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As Thanksgiving approaches, it’s time to talk turkey. There are many questions surrounding the age-old tradition of cooking turkey, such as whether to buy fresh or frozen, and how to safely thaw a turkey.

Buying and storing

If you buy a fresh turkey, check the date on the package and purchase only if the date has not passed. If the date is a “sell by” date, that is the last day the turkey can be sold. It is best to prepare the turkey by that date also. If it is a “use by” date, cook it by that date.

Fresh turkeys should be kept below 40 degrees Fahrenheit in the refrigerator until you’re ready to cook it. Put the bird on a tray or pan to catch any juices.

When serving fresh turkey, allow for one pound of turkey per person.

Don’t buy fresh pre-stuffed turkeys. If not handled properly, any harmful bacteria that may be in the stuffing can multiply very quickly.

The U.S. Department of Agriculture recommends buying pre-stuffed turkeys only if they are frozen and display the USDA or state mark of inspection on the package. These turkeys are safe because they’ve been processed under controlled conditions.

Pre-stuffed turkeys should be cooked frozen, not thawed. Follow package directions for proper handling and cooking. Allow 1¼ pounds of turkey per person.

Thaw properly

If you choose a frozen turkey, allow one pound per person.

Safe handling begins when you store and defrost the bird. USDA recommends three ways to thaw a turkey: in the refrigerator, in cold water or in the microwave.

Never thaw a turkey on the kitchen counter. Room temperature is a breeding ground for bacteria that can cause food safety concerns.

The basic rule for thawing a turkey in the refrigerator is 24 hours of thawing time for every five pounds of turkey. Once thawed, refrigerate the turkey for no more than one to two days before you cook it.

If you don’t have room in the refrigerator for a big bird, use the cold water thawing method. Follow these steps:
  1. Submerge the bird or cut-up parts in cold water in its airtight packaging or in a leak-proof bag.
  2. Allow about 30 minutes defrosting time per pound of turkey.
  3. Change the water every 30 minutes to be sure it stays cold.
The following times are suggested for thawing a turkey in water:
  • 8 to 12 pound turkey, 4 to 6 hours
  • 12 to 16 pound turkey, 6 to 8 hours
  • 16 to 20 pound turkey, 8 to 10 hours
  • 20 to 24 pound turkey, 10 to 12 hours
Cook the turkey immediately after it hass thawed.

Turkeys can be kept frozen indefinitely, however for best quality, they should be wrapped in freezer packaging and cooked within one year.

The third way to thaw a turkey is in the microwave. Because every microwave is different, it’s very important to carefully follow the manufacturer instructions. The instruction manual should tell you how long to defrost per pound of turkey and what kind of container to put the bird in.”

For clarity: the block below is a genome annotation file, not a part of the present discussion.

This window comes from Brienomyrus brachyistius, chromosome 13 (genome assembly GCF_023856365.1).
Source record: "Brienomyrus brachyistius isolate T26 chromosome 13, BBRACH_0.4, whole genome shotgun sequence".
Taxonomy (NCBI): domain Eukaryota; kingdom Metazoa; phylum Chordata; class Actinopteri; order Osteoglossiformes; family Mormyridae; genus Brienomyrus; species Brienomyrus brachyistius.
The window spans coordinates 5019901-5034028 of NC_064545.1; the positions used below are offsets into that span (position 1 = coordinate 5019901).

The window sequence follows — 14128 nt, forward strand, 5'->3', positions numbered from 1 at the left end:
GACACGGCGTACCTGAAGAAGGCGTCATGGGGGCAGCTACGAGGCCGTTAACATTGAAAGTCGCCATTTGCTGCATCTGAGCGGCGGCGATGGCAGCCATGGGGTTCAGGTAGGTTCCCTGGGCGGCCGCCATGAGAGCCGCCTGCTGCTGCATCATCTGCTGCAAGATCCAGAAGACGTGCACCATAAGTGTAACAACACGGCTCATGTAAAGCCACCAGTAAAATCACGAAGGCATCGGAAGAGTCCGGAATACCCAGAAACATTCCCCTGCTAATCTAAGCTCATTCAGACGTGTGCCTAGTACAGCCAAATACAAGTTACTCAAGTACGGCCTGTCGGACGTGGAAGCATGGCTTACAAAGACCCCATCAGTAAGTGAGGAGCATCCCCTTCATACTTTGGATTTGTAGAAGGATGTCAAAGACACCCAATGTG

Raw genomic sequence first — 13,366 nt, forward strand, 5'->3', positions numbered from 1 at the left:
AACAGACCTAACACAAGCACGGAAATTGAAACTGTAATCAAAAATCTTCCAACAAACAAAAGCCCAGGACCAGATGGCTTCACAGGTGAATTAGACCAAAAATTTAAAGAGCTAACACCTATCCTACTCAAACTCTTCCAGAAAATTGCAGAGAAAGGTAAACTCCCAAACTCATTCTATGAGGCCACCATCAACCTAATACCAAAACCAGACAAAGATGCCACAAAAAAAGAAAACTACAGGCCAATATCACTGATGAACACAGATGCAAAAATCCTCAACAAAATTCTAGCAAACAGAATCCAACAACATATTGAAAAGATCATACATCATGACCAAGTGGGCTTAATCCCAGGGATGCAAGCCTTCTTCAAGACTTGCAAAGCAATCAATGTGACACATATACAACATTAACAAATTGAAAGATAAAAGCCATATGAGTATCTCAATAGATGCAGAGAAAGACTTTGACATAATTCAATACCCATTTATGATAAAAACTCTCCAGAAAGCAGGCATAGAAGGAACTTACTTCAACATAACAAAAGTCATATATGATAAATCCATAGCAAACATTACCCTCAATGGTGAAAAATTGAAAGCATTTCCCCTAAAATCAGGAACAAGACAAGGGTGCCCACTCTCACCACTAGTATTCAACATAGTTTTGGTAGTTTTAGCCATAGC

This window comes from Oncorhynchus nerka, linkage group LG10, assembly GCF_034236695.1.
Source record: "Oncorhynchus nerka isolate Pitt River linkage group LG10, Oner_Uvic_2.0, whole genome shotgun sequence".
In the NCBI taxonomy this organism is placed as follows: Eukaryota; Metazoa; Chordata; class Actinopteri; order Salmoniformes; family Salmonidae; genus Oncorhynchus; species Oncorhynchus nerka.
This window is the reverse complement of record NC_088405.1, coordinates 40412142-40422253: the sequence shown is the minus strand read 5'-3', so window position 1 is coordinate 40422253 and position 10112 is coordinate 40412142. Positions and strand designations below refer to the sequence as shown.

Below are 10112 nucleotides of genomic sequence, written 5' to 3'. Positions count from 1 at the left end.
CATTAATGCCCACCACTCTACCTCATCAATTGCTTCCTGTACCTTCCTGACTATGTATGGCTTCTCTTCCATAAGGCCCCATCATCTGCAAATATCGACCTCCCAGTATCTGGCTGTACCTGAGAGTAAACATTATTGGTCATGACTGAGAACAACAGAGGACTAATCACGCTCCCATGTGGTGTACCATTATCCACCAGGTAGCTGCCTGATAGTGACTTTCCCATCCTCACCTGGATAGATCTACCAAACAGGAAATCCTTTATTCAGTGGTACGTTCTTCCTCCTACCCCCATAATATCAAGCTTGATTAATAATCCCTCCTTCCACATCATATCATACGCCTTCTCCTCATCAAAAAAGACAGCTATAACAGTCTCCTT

Microwave-thawed turkeys should be cooked immediately after thawing.

Turkey by the Numbers

According to USDA’s Agricultural Marketing Service, the U.S. is the world’s largest turkey producer and largest exporter of turkey products. An estimated 46 million turkeys will be sold and cooked during the holidays this year.

A small percentage of the birds on holiday tables will be wild turkeys hunted on private and public lands. There are more than 7 million wild turkeys roaming the countryside, but their numbers were not always that robust. According to the National Wild Turkey Federation, the native U.S. game bird faced extinction in the 1930s.

Today, there are roughly 5 million Eastern wild turkeys in 38 states and four Canadian provinces. The Rio Grande species of wild turkey is the second-largest population, with more than 1,000 found in North America. Rio Grande wild turkeys are native to the Plains states and grow to 4 feet tall but with longer legs than the Eastern wild turkey.

Smaller populations of wild turkeys include the Osceola
found primarily on the peninsula of Florida that number between 80,000-100,000; Merriam’s wild turkeys in the ponderosa pine, western mountain regions of the U.S. that number 334,000 ; and a relative handful – 700 or so – oGould’s wild turkeys found in southern portions of Arizona and New Mexico.

Only two species of turkeys are under the scientific genus Meleagris: Meleagris gallopavo, or the North American wild turkey that includes five distinct subspecies, and Meleagris ocellata, the oscillated turkey that exists only in a 50,000-square-mile area that includes parts of Mexico, Belize, and Guatemala.

USDA (Turkey handling instructions)
USDA/Wild Turkey Federation
University of Georgia College of Agricultural and Environmental Sciences


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